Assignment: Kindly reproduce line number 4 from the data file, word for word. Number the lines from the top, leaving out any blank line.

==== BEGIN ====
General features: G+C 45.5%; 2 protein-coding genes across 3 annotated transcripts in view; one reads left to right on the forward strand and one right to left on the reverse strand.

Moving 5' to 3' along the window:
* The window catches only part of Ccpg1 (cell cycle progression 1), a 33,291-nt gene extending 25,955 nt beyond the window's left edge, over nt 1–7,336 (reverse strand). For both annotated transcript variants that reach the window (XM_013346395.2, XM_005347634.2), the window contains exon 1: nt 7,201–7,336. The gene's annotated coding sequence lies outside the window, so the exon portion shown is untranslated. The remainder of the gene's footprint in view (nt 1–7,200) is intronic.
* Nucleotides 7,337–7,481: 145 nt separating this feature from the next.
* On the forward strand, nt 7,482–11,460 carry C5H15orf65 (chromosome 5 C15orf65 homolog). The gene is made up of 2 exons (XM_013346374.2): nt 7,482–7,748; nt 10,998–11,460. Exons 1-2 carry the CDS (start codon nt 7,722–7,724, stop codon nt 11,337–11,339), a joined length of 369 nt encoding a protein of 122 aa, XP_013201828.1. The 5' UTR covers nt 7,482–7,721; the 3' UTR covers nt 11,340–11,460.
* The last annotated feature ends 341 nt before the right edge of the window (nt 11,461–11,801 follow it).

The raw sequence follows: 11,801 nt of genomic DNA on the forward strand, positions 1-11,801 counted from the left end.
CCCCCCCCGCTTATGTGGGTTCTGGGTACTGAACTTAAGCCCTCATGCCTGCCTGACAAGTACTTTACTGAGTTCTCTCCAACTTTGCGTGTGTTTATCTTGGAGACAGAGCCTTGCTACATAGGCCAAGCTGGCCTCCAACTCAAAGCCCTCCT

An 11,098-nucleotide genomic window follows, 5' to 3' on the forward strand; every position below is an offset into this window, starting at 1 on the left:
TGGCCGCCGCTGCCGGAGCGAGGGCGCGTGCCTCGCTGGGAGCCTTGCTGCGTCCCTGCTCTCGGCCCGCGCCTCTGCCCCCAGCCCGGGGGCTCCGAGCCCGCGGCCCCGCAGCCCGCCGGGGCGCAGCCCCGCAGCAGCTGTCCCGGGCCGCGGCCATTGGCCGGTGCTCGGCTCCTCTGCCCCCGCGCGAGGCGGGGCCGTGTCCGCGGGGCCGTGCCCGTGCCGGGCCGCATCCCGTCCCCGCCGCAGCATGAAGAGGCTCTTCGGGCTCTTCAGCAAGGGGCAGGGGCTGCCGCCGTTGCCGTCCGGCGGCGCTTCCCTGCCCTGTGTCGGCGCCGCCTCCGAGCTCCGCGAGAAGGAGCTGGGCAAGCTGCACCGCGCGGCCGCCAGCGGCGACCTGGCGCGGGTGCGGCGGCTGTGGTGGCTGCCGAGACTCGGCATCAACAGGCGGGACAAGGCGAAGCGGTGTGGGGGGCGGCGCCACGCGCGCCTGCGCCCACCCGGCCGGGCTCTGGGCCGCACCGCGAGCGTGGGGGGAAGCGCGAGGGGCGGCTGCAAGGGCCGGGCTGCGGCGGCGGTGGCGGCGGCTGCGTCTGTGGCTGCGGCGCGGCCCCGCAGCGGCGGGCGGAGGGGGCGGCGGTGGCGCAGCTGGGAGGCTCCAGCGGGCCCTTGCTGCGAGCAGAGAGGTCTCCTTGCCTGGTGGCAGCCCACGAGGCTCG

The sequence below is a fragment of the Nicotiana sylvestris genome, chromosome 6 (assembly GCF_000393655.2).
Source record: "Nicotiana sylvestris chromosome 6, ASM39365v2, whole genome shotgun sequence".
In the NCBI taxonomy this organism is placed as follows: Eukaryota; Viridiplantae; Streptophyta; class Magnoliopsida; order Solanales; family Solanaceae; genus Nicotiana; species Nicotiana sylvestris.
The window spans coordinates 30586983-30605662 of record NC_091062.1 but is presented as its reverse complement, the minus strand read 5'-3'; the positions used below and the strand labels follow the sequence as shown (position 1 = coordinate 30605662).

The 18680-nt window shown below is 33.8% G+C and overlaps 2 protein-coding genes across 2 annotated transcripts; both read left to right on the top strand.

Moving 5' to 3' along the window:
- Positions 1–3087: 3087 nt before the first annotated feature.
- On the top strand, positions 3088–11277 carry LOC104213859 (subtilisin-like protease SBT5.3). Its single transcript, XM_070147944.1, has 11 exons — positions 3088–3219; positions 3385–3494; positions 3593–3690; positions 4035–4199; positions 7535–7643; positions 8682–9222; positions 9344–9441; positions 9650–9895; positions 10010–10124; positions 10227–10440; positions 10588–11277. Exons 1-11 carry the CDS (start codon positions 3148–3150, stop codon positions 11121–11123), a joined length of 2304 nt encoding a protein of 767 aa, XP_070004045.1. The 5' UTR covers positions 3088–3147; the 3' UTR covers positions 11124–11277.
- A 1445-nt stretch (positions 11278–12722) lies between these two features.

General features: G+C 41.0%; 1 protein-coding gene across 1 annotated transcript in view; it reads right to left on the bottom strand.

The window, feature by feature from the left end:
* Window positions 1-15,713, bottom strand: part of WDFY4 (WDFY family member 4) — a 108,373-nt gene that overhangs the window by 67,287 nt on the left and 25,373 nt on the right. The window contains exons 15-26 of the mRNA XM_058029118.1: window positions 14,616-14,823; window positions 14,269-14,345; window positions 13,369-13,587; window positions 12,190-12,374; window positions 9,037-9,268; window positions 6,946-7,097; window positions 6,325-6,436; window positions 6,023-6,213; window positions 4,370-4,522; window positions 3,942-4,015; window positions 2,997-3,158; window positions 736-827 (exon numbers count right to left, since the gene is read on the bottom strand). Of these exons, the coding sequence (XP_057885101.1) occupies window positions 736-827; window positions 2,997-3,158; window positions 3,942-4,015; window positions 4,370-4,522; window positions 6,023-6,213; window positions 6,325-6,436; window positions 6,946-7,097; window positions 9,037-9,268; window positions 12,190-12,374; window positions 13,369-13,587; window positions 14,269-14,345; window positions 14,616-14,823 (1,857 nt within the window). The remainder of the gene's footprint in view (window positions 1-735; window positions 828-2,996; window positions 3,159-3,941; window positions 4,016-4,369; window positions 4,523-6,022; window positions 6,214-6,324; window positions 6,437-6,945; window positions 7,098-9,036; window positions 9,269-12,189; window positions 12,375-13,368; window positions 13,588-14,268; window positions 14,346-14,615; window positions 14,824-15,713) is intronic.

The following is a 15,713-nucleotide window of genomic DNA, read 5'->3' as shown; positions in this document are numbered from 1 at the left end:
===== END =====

* Nucleotides 7,337–7,481: 145 nt separating this feature from the next.